Whilst it’s good to see long poems or sequences by W.S. Graham, David Jones (a bit of a shoe-in), Harry Guest, (An)Tony Lopez, Allen Fisher, and Andrew Crozier included, I’m far less interested in the work of Jeremy Reed, Ian Crichton Smith and George Macbeth (who Duncan disses anyway). There’s an interesting conclusion to the chapter, noting the practical and financial difficulties of publishing long poems in magazines, proposing that long poems were ‘a line of advance’, and suggesting that 

‘The starting point for these poems is questions which are rather older and which were often put by readers of poetry. The questions where, what is your moral and theological vision? And what is your political commitment and system? The long poems connect to the questions but don’t answer them […]’

I’m not convinced, although Duncan is astute in realising that long poems were often written due to ‘internal exile, a rejection of the values of the news media and of what political and cultural authorities were saying.’ He also notes that ‘rejection could either be from the Right of the Left and was certainly more to do with the failure of authority than with dislike of their success.’

He mentions Judith Kazantzis here, someone whose work I certainly feel is neglected, but mostly adheres to the binary notion of ‘mainstream poets like Thwaite, Hooker, Wain, Hill, Humphreys’ (despite recognizing that their work is ‘similar to the alternative poetry’) in opposition to ‘the Underground’, cynically suggesting that ‘[t]here was an alternative everything‘ and that in the end ‘[t]he unavoidable questions of the mid-70s were resolved by a wide-spectrum surrender to the power of capital’ and that ‘[a]lternatives became less fascinating.’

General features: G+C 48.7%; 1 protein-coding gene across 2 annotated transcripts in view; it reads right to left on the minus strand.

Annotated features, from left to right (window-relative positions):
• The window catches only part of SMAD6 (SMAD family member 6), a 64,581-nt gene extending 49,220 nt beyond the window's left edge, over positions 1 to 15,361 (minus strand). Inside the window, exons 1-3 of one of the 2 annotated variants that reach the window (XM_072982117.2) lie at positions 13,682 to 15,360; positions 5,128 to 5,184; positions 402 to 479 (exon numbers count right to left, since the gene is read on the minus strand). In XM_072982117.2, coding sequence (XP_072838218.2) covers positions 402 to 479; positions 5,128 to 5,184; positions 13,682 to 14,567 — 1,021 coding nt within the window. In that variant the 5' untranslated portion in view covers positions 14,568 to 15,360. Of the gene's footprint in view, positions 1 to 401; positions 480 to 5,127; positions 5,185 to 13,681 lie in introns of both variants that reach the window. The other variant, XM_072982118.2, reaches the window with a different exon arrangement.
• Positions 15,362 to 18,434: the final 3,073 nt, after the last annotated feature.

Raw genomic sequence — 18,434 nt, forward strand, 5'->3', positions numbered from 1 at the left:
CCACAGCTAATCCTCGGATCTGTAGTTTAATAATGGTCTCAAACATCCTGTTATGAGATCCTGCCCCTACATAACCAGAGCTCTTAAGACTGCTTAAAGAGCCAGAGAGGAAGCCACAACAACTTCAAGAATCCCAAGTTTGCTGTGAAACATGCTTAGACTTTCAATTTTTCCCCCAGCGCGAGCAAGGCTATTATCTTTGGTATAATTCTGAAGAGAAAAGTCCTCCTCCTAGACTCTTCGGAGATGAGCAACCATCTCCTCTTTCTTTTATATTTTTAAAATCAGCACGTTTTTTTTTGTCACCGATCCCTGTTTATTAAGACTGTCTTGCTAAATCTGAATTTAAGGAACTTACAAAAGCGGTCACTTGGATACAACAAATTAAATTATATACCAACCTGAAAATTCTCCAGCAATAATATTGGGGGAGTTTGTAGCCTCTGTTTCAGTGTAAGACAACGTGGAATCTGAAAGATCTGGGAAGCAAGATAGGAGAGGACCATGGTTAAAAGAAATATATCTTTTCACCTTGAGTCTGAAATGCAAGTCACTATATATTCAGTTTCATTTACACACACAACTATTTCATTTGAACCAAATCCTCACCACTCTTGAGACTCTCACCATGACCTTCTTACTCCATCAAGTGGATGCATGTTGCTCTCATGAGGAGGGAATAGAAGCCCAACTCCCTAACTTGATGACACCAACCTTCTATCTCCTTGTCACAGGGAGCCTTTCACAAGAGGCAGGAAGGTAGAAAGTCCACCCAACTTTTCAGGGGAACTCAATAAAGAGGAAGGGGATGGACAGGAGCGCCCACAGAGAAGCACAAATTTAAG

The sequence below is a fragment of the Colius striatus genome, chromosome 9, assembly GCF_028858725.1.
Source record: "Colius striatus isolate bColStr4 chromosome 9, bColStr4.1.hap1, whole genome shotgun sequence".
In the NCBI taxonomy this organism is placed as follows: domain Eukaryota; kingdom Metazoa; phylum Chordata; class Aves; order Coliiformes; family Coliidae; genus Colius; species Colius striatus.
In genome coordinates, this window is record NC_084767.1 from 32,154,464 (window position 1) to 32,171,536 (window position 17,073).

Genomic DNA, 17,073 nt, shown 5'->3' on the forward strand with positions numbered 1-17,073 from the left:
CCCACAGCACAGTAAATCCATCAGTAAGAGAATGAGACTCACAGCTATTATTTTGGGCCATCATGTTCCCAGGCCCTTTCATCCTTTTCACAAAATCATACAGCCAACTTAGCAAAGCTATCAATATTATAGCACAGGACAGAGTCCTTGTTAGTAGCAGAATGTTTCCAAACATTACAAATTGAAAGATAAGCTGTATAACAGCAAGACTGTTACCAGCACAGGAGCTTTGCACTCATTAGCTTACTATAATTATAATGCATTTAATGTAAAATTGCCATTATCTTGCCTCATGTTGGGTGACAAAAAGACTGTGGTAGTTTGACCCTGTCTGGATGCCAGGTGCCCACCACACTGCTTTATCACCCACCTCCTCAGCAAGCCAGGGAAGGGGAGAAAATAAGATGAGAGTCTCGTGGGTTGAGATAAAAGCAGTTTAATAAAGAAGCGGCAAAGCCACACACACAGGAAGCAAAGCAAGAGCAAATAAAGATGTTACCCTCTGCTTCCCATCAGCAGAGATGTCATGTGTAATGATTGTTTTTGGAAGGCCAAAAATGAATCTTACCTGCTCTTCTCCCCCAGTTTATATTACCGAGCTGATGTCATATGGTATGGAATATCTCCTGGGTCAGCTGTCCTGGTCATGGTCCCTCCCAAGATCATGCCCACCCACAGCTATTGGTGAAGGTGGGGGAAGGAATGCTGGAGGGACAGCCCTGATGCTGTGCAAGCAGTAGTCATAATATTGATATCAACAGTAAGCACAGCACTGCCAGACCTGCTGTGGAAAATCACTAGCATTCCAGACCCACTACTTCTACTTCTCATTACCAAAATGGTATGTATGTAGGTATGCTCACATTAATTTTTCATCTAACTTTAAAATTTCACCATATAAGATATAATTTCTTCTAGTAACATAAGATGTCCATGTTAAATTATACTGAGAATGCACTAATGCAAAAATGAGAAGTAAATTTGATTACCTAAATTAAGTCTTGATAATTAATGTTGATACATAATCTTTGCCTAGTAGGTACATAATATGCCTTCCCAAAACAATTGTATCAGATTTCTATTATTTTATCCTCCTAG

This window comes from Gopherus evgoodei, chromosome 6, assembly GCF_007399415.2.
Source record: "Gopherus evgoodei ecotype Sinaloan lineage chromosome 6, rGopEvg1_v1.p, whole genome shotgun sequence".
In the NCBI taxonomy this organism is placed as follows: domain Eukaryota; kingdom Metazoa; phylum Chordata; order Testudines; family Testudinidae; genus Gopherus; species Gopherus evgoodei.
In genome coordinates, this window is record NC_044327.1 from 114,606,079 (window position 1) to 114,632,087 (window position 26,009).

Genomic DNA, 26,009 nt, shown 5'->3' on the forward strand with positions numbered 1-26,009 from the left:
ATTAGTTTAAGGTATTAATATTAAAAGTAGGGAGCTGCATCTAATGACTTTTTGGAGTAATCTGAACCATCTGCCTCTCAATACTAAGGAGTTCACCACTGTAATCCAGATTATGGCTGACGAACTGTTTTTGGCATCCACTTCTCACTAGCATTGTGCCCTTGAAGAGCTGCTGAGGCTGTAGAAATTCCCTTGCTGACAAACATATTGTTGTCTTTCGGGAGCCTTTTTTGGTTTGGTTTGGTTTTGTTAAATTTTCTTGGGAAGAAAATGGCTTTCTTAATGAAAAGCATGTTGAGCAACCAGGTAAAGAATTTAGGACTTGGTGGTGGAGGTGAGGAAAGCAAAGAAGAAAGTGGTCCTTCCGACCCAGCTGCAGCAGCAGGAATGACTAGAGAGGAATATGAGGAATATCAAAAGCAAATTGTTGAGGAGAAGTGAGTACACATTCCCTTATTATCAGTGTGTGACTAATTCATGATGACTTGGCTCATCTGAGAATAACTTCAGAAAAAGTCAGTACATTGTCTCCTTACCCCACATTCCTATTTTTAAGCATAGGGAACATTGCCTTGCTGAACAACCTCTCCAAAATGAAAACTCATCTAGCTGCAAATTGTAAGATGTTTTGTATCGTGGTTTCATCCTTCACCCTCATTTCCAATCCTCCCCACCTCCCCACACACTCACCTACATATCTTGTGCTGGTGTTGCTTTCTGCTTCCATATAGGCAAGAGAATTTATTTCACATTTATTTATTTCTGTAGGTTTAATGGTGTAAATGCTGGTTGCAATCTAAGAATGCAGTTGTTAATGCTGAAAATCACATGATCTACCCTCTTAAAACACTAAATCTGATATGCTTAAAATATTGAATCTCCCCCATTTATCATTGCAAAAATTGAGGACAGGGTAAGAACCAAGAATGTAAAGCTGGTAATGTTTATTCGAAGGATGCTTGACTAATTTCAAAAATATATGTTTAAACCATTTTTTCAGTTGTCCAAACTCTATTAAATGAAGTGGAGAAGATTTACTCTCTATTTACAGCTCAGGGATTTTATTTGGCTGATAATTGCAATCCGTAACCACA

Yes, but… Resolved or defeated? Isn’t there a difference? And what about new innovative and experimental poetries that emerged despite the collapse of the so-called Underground? Just as small publishers found new ways to sell their books after the collapse of alternative bookshops, just as society changed and adapted after the end of the 60s utopian dream, poets found new audiences, new forms, new media, new ways of publishing, new ways to write. In his ‘Afterword’, Duncan offers a different picture, accepting that ‘you can see the Underground as a river that breaks up into dozens of shallow streams and finally runs into the sand.’ I’m a cynic at heart, but this seems simplistic and negative, reductionist even. I’m interested in some of those streams, and believe that some find routes to other lakes and oceans.

I can’t help feeling that Duncan sometimes strays too close to the mainstream, focussing on published books, whilst choosing to stay away from performance poetry (where are John Cooper Clarke and Attila the Stockbroker in Duncan’s 1970s?), theatre or stand-up. Maybe even song lyrics (Howard Devoto anyone?), let alone the freeform improvisations of Julie Tippets and Maggie Nichols at the London Musicians Collective which might be considered as sound poetry? And where is Michael Horovitz? Surely he at least deserves a mention?

No, nothing is being suppressed, least of all by Andrew Duncan. There’s no conspiracy, but I want a bigger, different picture. I know  that part of this is to do with taste (it always is), but I can’t help feeling Duncan doesn’t quite play his cards straight here: is this a survey, a critical book, or Andrew Duncan’s extended desert island books? How critically detached or emotionally invested is he? ‘There is grey sludge underneath consciousness’, he declaims in his discussion of liminality and the sublime, a sludge Duncan thankfully keeps well away from, preferring to stay in the sludge-free thinking zone.